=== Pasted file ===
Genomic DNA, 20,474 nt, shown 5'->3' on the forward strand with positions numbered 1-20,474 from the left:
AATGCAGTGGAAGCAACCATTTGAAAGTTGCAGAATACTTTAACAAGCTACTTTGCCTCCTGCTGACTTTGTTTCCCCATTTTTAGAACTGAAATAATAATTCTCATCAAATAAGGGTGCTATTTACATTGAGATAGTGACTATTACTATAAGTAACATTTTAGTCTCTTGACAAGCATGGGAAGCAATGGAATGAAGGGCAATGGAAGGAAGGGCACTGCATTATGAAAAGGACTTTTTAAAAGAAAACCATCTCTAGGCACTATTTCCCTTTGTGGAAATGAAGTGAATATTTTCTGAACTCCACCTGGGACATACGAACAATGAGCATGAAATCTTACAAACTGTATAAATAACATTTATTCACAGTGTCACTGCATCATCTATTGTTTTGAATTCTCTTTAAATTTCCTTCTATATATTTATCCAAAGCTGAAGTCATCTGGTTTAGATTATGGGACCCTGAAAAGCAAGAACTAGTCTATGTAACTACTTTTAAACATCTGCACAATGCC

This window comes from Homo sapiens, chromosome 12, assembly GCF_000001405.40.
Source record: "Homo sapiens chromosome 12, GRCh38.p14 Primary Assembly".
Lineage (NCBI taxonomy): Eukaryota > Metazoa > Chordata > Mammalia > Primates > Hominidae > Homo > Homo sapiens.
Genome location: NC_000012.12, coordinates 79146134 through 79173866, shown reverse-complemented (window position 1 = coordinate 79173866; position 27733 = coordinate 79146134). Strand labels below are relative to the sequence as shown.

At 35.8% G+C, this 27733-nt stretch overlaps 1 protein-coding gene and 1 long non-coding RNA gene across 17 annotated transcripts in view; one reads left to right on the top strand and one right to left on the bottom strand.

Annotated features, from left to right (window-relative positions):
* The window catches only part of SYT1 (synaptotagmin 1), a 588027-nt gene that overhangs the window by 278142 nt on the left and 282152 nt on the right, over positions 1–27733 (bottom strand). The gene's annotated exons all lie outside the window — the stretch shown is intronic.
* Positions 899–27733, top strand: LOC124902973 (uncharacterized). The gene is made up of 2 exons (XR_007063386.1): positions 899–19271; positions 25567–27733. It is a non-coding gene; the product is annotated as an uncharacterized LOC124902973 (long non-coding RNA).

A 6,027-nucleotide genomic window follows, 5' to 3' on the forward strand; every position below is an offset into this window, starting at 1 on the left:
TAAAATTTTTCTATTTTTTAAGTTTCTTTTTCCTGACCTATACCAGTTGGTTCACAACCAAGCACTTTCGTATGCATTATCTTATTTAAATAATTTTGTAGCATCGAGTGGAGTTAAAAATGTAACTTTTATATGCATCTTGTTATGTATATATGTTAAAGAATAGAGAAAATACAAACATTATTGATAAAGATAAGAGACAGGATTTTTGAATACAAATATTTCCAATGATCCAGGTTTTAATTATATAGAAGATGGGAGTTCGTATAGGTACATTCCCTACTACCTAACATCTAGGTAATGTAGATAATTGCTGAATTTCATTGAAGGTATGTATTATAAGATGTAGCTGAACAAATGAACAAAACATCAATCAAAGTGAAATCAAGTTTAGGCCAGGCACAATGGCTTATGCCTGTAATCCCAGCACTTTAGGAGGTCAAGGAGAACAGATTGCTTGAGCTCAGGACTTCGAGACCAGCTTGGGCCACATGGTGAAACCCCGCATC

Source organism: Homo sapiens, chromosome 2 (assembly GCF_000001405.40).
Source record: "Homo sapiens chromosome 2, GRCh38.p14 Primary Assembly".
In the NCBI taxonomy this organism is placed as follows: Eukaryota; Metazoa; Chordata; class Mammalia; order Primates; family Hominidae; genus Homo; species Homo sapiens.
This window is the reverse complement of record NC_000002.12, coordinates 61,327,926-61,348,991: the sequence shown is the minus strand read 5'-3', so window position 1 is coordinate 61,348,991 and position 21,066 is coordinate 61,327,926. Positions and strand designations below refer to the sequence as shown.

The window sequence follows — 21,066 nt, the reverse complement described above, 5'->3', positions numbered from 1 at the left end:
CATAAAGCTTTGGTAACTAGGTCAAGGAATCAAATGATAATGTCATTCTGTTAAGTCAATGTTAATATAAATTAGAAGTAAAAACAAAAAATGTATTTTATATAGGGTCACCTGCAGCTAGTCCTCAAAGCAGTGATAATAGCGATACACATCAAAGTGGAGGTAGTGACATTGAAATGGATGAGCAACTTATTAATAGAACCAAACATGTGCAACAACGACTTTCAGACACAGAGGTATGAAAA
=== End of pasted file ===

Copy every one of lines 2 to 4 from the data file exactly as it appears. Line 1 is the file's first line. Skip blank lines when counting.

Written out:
AATGCAGTGGAAGCAACCATTTGAAAGTTGCAGAATACTTTAACAAGCTACTTTGCCTCCTGCTGACTTTGTTTCCCCATTTTTAGAACTGAAATAATAATTCTCATCAAATAAGGGTGCTATTTACATTGAGATAGTGACTATTACTATAAGTAACATTTTAGTCTCTTGACAAGCATGGGAAGCAATGGAATGAAGGGCAATGGAAGGAAGGGCACTGCATTATGAAAAGGACTTTTTAAAAGAAAACCATCTCTAGGCACTATTTCCCTTTGTGGAAATGAAGTGAATATTTTCTGAACTCCACCTGGGACATACGAACAATGAGCATGAAATCTTACAAACTGTATAAATAACATTTATTCACAGTGTCACTGCATCATCTATTGTTTTGAATTCTCTTTAAATTTCCTTCTATATATTTATCCAAAGCTGAAGTCATCTGGTTTAGATTATGGGACCCTGAAAAGCAAGAACTAGTCTATGTAACTACTTTTAAACATCTGCACAATGCC

This window comes from Homo sapiens, chromosome 12, assembly GCF_000001405.40.
Source record: "Homo sapiens chromosome 12, GRCh38.p14 Primary Assembly".